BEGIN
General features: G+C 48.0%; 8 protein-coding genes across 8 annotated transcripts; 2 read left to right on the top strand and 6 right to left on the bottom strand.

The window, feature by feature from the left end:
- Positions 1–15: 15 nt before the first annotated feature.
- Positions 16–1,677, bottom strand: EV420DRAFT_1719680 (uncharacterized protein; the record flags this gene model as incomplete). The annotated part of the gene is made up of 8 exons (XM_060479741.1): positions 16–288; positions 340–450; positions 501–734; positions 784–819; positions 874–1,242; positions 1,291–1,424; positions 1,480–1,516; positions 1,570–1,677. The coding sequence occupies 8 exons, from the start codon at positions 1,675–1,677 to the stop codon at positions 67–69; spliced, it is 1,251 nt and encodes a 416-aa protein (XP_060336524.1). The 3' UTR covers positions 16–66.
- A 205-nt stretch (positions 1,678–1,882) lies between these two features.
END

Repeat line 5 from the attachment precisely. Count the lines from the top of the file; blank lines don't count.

- A 205-nt stretch (positions 1,678–1,882) lies between these two features.